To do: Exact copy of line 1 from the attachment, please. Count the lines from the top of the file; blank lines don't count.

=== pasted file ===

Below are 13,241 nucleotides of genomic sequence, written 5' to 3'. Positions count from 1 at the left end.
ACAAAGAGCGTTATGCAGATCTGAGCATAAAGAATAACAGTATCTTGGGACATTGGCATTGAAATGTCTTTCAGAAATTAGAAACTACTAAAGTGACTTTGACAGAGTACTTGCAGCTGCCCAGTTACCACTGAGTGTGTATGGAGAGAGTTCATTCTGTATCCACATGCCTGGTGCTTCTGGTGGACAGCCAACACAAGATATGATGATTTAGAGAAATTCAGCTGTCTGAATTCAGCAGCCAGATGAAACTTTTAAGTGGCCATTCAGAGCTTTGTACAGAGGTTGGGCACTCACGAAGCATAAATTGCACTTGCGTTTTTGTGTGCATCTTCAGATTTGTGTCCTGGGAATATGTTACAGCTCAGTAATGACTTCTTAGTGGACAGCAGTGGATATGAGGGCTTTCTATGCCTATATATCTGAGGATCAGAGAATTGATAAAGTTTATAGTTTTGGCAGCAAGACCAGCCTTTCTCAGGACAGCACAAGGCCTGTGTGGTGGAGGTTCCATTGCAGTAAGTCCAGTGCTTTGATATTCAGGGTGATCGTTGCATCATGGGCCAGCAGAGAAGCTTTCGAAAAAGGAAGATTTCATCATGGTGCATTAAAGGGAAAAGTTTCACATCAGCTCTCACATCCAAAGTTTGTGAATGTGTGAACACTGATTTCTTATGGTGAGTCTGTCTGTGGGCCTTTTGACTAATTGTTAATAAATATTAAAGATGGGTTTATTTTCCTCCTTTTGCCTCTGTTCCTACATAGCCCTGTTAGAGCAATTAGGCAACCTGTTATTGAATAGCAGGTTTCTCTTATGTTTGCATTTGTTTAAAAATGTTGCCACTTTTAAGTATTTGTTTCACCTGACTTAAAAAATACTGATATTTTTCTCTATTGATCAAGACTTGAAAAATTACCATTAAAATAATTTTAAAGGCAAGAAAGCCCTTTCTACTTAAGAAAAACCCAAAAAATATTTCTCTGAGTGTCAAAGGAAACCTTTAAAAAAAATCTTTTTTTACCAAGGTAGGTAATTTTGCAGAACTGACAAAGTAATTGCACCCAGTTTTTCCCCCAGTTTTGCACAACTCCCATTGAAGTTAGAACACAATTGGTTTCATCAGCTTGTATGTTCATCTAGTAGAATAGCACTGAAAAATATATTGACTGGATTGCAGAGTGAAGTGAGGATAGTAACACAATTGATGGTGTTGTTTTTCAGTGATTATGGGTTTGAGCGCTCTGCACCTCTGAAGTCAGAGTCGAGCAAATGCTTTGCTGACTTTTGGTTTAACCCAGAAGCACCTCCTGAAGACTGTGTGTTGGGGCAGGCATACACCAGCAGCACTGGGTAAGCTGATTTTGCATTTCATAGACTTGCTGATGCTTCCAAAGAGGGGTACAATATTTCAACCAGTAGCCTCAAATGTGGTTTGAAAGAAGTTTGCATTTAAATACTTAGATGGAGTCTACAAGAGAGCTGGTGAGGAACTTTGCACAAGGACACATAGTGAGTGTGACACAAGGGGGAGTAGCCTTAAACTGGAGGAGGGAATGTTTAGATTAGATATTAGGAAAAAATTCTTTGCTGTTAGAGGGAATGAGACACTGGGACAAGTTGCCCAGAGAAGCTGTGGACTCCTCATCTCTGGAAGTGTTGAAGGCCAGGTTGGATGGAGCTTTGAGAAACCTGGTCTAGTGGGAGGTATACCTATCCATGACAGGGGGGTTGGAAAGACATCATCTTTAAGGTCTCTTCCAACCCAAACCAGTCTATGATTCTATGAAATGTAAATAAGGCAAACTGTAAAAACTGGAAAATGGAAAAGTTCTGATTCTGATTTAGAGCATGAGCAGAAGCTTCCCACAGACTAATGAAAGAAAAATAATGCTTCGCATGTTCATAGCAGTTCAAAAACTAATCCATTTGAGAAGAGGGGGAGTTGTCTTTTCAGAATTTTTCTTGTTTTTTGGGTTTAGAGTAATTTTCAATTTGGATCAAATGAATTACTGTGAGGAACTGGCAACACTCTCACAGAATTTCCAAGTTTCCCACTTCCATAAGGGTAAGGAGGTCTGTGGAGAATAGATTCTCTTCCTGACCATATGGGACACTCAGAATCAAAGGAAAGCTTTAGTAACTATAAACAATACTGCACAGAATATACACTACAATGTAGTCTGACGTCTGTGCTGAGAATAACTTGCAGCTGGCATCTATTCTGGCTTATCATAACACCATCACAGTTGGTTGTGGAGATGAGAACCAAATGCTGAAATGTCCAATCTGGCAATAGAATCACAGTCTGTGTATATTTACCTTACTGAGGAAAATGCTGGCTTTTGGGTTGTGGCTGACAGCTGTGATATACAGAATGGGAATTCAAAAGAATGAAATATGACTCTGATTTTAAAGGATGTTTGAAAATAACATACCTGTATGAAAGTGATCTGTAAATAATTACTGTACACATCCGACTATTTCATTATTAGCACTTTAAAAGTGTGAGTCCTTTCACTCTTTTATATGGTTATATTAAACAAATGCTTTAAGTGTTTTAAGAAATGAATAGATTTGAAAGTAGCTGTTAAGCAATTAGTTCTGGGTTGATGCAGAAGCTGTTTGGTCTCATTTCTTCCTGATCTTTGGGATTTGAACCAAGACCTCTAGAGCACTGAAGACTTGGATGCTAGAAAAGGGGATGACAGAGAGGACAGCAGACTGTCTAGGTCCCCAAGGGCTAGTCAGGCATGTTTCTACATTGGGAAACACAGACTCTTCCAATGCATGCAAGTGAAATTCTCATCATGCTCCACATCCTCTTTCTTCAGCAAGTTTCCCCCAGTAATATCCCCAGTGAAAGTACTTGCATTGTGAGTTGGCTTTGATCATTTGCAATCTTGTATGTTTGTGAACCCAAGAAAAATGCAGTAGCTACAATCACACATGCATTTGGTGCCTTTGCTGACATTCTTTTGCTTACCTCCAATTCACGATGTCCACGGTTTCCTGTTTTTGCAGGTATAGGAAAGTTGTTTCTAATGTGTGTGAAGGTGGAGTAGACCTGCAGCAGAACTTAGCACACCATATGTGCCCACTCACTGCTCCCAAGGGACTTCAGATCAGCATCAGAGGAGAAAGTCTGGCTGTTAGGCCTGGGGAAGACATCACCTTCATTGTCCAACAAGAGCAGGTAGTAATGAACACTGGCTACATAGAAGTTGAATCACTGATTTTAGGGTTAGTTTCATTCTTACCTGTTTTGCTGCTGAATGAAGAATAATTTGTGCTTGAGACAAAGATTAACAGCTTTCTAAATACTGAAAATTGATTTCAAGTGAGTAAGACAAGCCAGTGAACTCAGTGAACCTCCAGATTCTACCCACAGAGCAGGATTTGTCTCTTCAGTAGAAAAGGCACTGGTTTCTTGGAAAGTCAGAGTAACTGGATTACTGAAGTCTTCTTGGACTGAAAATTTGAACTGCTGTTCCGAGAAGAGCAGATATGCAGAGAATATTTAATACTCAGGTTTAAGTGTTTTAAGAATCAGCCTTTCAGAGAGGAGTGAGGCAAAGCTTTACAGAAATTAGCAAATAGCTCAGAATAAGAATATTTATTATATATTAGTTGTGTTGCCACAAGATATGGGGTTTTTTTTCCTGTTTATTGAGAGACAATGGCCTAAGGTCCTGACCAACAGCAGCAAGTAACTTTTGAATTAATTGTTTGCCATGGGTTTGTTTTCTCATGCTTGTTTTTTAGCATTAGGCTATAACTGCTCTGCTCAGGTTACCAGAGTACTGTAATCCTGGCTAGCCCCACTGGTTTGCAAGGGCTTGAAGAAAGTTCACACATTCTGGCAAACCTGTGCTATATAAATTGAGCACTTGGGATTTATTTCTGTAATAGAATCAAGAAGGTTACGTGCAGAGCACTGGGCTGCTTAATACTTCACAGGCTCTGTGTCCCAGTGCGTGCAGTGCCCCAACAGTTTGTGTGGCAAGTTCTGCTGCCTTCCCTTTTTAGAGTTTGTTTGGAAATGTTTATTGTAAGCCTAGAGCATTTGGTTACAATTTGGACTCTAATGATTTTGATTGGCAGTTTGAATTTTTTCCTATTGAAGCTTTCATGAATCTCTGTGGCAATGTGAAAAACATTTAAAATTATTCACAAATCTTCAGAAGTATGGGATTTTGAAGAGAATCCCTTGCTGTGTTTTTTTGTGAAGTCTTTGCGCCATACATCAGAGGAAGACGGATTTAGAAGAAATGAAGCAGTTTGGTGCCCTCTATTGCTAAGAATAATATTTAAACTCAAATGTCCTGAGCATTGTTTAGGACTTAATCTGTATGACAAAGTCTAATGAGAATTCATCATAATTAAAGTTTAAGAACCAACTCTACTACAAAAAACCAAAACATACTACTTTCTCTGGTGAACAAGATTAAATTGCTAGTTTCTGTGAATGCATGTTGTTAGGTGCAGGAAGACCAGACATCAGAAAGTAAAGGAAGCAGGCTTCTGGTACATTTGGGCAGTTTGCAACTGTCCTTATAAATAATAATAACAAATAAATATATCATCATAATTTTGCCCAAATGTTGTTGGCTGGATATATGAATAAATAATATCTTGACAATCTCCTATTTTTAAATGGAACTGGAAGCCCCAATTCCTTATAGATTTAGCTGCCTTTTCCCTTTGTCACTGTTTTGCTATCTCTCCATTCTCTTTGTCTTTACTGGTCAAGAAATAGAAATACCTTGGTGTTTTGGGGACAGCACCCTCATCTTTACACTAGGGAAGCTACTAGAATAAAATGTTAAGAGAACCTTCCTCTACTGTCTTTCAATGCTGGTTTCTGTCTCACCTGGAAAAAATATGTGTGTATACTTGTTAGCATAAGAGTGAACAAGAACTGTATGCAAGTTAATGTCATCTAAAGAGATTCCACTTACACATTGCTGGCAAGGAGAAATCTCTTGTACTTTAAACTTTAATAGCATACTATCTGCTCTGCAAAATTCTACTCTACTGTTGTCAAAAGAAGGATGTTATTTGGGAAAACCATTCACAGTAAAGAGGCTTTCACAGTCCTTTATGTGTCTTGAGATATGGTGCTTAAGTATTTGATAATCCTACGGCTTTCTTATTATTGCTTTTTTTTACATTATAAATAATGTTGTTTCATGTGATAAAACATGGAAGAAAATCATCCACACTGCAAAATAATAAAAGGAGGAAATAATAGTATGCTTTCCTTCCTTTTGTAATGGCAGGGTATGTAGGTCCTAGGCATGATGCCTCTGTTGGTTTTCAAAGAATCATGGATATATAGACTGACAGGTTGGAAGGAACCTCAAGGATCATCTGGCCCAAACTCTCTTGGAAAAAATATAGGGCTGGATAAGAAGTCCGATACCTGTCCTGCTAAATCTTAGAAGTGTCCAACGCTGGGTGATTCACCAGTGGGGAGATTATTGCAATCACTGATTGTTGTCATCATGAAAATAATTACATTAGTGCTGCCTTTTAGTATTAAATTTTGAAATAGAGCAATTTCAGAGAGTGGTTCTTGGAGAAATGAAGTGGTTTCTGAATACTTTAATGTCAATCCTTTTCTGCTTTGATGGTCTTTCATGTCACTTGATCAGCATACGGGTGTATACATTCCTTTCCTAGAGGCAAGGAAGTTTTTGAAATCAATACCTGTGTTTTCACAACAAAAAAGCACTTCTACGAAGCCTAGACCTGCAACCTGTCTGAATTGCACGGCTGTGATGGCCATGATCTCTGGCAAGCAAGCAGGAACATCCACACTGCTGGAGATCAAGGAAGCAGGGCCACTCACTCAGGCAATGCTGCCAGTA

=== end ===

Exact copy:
Below are 13,241 nucleotides of genomic sequence, written 5' to 3'. Positions count from 1 at the left end.